Most HOAs have an architectural style that establishes visual harmony across the neighborhood. The most sought-after communities often have different floor plans with a similar exterior style, creating a cohesiveness that real estate buyers appreciate.

Community associations also enforce exterior design regulations that help maintain uniformity. For example, homeowners may have restrictions on paint colors and landscaping materials they may use. To prevent unapproved modifications, most HOAs have an architectural review board. It’s the job of the architectural review board to prevent safety hazards and maintain aesthetics, as each property contributes to the community’s image and appeal.

3. Amenities & Services

The availability of amenities and services in the community increases HOA home property values. Residents contribute regular dues to the association, which helps to fund shared amenities, like:

  • Swimming pools
  • Fitness centers
  • Playgrounds
  • Clubhouses
  • Picnic or barbecue areas
  • Community parks or gardens
  • Outdoor recreation options

Your HOA may also host community events that bring neighbors together for a fun gathering or informative learning session. Plus, some associations offer on-site security and gated entry for residents. All these amenities and services can greatly enrich the residential living experience, making homes in your HOA more desirable.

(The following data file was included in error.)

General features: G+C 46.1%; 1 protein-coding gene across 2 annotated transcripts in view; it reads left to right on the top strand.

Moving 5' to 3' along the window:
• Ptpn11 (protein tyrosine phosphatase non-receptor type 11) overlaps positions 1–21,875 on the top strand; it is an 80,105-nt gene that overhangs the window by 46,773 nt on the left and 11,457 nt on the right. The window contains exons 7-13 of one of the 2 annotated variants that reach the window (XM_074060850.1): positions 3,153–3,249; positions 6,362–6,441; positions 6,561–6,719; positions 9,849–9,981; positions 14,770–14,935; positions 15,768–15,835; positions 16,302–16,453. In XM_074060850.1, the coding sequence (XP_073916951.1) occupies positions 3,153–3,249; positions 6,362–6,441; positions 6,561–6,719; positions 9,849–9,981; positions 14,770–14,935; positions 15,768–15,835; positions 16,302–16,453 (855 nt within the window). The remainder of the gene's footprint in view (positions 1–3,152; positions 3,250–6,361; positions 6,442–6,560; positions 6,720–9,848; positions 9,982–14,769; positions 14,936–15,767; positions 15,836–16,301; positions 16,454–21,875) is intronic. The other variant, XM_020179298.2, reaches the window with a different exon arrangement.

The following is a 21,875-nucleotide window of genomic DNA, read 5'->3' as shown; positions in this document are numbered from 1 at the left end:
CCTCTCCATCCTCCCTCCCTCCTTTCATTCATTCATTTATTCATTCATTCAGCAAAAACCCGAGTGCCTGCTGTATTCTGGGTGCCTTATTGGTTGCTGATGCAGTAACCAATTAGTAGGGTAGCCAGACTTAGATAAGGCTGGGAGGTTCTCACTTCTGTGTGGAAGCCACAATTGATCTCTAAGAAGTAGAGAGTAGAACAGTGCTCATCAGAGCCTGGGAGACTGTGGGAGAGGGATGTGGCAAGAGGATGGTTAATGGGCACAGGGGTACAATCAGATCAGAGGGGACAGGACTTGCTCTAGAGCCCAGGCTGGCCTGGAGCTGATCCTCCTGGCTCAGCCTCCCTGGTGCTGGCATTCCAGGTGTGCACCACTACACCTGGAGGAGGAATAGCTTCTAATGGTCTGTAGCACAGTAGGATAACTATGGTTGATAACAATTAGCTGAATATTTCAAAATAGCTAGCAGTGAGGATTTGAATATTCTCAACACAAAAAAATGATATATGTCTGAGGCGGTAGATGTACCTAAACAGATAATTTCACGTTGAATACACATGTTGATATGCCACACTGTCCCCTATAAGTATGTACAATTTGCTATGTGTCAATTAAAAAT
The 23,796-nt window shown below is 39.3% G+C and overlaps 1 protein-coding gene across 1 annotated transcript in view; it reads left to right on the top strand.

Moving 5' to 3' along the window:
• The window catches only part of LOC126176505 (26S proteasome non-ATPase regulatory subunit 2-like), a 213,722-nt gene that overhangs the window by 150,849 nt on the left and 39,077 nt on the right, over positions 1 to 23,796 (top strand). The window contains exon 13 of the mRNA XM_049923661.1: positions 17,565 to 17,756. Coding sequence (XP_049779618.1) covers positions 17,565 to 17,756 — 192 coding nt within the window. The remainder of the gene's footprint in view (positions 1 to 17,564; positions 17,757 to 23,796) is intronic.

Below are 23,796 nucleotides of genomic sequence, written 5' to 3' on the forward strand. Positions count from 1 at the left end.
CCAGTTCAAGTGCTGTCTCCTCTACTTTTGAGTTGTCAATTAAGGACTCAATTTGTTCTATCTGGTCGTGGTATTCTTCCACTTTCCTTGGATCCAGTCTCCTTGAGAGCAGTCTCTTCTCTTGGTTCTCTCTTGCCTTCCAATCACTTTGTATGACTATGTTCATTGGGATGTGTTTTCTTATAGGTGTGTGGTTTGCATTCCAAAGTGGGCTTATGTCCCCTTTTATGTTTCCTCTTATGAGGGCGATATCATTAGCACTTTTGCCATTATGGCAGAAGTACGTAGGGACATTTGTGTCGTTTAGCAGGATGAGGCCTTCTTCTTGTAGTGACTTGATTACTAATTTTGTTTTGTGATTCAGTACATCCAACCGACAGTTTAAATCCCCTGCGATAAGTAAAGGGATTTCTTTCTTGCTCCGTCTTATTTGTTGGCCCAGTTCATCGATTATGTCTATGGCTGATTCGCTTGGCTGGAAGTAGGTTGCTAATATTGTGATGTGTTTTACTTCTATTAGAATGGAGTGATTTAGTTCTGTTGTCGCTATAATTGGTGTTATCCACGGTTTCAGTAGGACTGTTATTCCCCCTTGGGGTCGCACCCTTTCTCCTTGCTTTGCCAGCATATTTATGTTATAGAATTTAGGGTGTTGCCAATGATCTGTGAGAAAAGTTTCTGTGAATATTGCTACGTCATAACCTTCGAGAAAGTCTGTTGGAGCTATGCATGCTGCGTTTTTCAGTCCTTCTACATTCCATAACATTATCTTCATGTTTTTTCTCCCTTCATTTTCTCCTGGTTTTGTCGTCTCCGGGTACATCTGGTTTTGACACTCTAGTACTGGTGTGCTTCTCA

Gray house with two-car garage and green landscaping

4. Rules & Regulations

Homebuyers want to live in places where they feel safe and know their neighbors care about the community. HOAs create and enforce rules and regulations to ensure that is the case. Your HOA may implement rules such as:

  • Noise complaint policies
  • Short-term guest restrictions
  • Home occupancy limits
  • Rules and guidelines for street parking
  • Pet limitations
  • Trash and recycling rules
  • Holiday decoration restrictions
  • Architectural controls

These rules preserve the neighborhood's aesthetic, protect lifestyle and safety factors, and stimulate home property values.

5. Community & Exclusivity

Potential homebuyers often seek neighborhoods that offer a sense of community and exclusivity. They want to connect with neighbors who share similar values and lifestyles in a friendly and welcoming environment.

HOA communities are ideal for building meaningful relationships with neighbors. They provide ample opportunities to volunteer and get involved with community operations. Residents can also engage with fellow homeowners during social events, meetings, or while utilizing community amenities. This connected lifestyle is a draw for homebuyers, which can further increase home property values in your HOA.

A Beginner’s Guide to HOAs

Purchasing a property in an HOA is a big decision. And while there are several benefits, like enhanced community living and protected home values, understanding how an association functions is important for your investment and quality of life. Download our FREE our ebook, “A Beginner’s Guide to HOAs,” to learn everything from HOA basics and terminology to who’s who in your community, and much more.